Avisail: A Rebuilding Project on a Would-be Contender

I've seen this movie before. White Sox acquire a "raw / toolsy prospect" with arguably zero defensive value, no control of the strike zone, and minimal athleticism. Somehow, even though power is that prospect's raison d'etre, they still cannot pull the ball like...ever and wind up being one of the least valuable players in the majors. Hundreds and then thousands of plate appearances go by while the White Sox posture themselves to compete, but hamstring themselves by treating this utterly useless prospect as a cornerstone of the offense. Rinse repeat.

If you haven't guessed, this version of this movie is called "Avisail Garcia".

The reason I write this article today instead of at the end of September is because rosters expand today. Avisail is about to start facing diluted opposition - weaker defenses, quad-A pitchers, raw prospects, etc. - as minor league-caliber players will be making up a bigger proportion of what he's facing, both as pitchers and defenders.  In light of that context, arguably the worst thing for the White Sox would be if Avisail went on a hot streak against this diminished competition and inflated their hope to the point where they don't try to upgrade on RF this offseason. Because they absolutely do need to upgrade RF if they want to justify the "We're not selling!" position they have awkwardly announced.

It's hard to get prospects with zero pitch recognition and zero plate discipline to work out for pretty much any organization.  It is even harder for an organization like the White Sox who cannot seem to get ANY hitting prospect to work out under any circumstances.

Meanwhile, Avisail Garcia will cross the 1,000 career PA threshold in the next week or so. I suppose the argument to keep him around is that he doesn't become arbitration eligible until 2016, he doesn't turn 25 until next June, and hey - he looks great when he's hitting a home run! 

The problem is, the White Sox have geared their entire organizational plan toward competing in 2016. Avisail is wrapping up a season where he is one of the worst position players in all of baseball and he happens to play a position where there will be three strong free agent options this winter - Jason Heyward, Justin Upton, and Yoenis Cespedes. If indeed the White Sox want to compete in 2016, they cannot afford to keep crossing their fingers in the hope that Avisail figures it out at the plate.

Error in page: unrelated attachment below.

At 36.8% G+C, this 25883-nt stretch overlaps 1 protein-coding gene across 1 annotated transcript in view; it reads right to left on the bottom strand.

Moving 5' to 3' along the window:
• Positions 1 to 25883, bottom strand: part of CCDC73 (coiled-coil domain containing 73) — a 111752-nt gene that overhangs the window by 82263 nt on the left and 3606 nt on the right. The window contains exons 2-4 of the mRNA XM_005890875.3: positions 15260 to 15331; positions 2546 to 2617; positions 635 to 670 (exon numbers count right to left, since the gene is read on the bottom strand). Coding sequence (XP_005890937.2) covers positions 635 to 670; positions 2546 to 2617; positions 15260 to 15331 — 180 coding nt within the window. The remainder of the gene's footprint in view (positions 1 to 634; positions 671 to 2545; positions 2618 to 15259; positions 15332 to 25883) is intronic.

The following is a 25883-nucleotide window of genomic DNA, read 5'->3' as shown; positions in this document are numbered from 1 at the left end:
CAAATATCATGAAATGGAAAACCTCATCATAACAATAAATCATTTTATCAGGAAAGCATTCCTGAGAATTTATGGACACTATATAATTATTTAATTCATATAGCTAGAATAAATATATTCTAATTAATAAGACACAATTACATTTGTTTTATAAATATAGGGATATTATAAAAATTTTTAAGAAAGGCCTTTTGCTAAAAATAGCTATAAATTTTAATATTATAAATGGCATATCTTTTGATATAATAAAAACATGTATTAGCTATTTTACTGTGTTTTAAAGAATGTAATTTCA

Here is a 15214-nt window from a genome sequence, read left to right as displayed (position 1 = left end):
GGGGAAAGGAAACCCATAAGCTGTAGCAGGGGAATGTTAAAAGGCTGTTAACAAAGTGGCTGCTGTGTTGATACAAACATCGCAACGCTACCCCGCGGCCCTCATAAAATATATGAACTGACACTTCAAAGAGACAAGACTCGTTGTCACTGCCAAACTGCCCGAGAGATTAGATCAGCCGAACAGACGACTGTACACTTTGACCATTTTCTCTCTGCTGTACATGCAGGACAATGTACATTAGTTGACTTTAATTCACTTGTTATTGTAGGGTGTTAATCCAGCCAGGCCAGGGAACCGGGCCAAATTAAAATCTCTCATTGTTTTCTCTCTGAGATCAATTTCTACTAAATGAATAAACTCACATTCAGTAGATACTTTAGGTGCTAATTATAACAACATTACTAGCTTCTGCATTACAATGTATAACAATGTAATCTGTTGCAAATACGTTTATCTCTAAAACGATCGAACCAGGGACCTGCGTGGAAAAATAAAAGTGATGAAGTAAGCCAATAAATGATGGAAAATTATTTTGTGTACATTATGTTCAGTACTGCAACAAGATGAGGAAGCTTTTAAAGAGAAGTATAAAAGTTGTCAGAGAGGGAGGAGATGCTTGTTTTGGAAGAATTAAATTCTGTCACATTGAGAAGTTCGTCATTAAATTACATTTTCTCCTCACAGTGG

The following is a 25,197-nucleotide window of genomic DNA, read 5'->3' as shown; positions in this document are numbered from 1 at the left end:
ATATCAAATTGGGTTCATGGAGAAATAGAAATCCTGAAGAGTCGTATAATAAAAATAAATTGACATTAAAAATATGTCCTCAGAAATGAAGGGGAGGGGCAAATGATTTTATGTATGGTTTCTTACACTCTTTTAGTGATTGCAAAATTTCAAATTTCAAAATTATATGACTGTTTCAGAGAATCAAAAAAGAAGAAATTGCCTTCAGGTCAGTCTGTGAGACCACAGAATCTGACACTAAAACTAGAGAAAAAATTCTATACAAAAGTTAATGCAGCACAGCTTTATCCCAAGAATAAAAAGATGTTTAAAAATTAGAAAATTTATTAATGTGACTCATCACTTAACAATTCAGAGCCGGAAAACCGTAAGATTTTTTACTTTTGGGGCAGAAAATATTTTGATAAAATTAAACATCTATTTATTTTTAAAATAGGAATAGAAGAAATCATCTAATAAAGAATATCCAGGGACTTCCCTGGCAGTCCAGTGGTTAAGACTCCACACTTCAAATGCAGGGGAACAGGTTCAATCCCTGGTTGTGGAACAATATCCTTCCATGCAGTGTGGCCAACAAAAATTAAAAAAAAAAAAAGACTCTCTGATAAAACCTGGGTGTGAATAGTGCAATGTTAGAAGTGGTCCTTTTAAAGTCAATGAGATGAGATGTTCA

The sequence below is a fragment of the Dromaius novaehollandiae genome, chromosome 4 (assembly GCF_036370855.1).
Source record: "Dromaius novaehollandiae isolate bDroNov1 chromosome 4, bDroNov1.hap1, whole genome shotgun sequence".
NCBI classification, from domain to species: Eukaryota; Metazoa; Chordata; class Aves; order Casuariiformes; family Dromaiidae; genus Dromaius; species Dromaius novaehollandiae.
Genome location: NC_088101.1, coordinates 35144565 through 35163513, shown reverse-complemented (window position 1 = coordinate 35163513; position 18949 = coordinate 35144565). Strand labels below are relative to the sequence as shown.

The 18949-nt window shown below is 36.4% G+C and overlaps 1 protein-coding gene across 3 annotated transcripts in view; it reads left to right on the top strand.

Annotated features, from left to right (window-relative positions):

What's more - when you look closer, there is no indication Avisail has made any progress this year with full playing time. Quite the opposite. His K%, BB%, ISO, and wRC+ have all taken steps in the wrong direction this year. Indeed, his wRC+ has dropped 10 points even while his BABIP took a huge spike of about 60 points from last year. And for a guy whose existence is justified by his "tools" he plods in the outfield and has been caught stealing 7 times in 13 attempts this year. What evidence is there that Avisail has any prayer of "figuring it out" in 2016? 

You can watch him hit. He has no freaking clue what pitchers are throwing him and pitchers know it. I've seen them give him the Viciedo treatment - throw sliders a foot outside and watch Garcia get himself out. Even guys with mediocre velocity are able to challenge Garcia up in the zone and get away with it because he just sucks at hitting and is guessing. Given how horrid his glove is and given that he plays a position where you're supposed to hit...What is the point of this guy? 

For 2016, you have three assets on offense - Jose Abreu, Adam Eaton, and Melky Cabrera. You also have guys who are passable in a vacuum due to their glove and the fact that they play premium defensive positions - Alexei Ramirez, Carlos Sanchez, and Tyler Flowers. If you are going to be stuck with 1/3 of your lineup as Defense Only guys, that puts tremendous pressure on the remaining third of your lineup to make up for that. That leaves 3B, DH, and RF in order to construct even a passable major league offense. Given the circumstances, RF looks to be by far the easiest to improve.

It is my position that if the White Sox are serious about contending in 2016, they need to aggressively work to replace Avisail Garcia, because there is no way this roster can carry his drag on both the lineup and the defense. If they aren't serious about contending in 2016 then why on earth are Jeff Samardzija, Geovany Soto, and David Robertson still on the team? 

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